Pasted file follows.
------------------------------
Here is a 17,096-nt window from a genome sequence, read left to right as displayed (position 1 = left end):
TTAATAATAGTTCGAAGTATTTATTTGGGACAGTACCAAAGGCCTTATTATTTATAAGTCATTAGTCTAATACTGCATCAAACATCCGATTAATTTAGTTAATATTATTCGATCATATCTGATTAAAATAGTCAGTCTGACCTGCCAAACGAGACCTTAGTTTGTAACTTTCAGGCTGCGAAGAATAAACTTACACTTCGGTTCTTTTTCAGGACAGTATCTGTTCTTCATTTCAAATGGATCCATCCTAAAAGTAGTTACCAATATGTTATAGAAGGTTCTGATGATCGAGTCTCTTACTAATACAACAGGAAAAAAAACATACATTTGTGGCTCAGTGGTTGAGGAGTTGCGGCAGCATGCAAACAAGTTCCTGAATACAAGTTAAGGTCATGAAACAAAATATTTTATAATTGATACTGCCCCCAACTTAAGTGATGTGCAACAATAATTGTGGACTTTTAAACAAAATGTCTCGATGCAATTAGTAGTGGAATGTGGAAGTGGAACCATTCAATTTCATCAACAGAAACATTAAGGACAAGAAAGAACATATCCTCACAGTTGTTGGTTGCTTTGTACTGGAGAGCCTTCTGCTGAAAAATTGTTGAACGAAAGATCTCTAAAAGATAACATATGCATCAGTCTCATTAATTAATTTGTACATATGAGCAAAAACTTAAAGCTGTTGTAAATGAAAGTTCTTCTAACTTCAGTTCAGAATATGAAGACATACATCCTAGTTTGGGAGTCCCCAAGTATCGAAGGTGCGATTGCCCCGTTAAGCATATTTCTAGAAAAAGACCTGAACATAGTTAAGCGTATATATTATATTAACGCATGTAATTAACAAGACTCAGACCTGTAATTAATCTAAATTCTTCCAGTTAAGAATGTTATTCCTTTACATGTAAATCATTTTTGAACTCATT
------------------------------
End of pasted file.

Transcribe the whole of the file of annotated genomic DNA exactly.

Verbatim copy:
Here is a 17,096-nt window from a genome sequence, read left to right as displayed (position 1 = left end):
TTAATAATAGTTCGAAGTATTTATTTGGGACAGTACCAAAGGCCTTATTATTTATAAGTCATTAGTCTAATACTGCATCAAACATCCGATTAATTTAGTTAATATTATTCGATCATATCTGATTAAAATAGTCAGTCTGACCTGCCAAACGAGACCTTAGTTTGTAACTTTCAGGCTGCGAAGAATAAACTTACACTTCGGTTCTTTTTCAGGACAGTATCTGTTCTTCATTTCAAATGGATCCATCCTAAAAGTAGTTACCAATATGTTATAGAAGGTTCTGATGATCGAGTCTCTTACTAATACAACAGGAAAAAAAACATACATTTGTGGCTCAGTGGTTGAGGAGTTGCGGCAGCATGCAAACAAGTTCCTGAATACAAGTTAAGGTCATGAAACAAAATATTTTATAATTGATACTGCCCCCAACTTAAGTGATGTGCAACAATAATTGTGGACTTTTAAACAAAATGTCTCGATGCAATTAGTAGTGGAATGTGGAAGTGGAACCATTCAATTTCATCAACAGAAACATTAAGGACAAGAAAGAACATATCCTCACAGTTGTTGGTTGCTTTGTACTGGAGAGCCTTCTGCTGAAAAATTGTTGAACGAAAGATCTCTAAAAGATAACATATGCATCAGTCTCATTAATTAATTTGTACATATGAGCAAAAACTTAAAGCTGTTGTAAATGAAAGTTCTTCTAACTTCAGTTCAGAATATGAAGACATACATCCTAGTTTGGGAGTCCCCAAGTATCGAAGGTGCGATTGCCCCGTTAAGCATATTTCTAGAAAAAGACCTGAACATAGTTAAGCGTATATATTATATTAACGCATGTAATTAACAAGACTCAGACCTGTAATTAATCTAAATTCTTCCAGTTAAGAATGTTATTCCTTTACATGTAAATCATTTTTGAACTCATT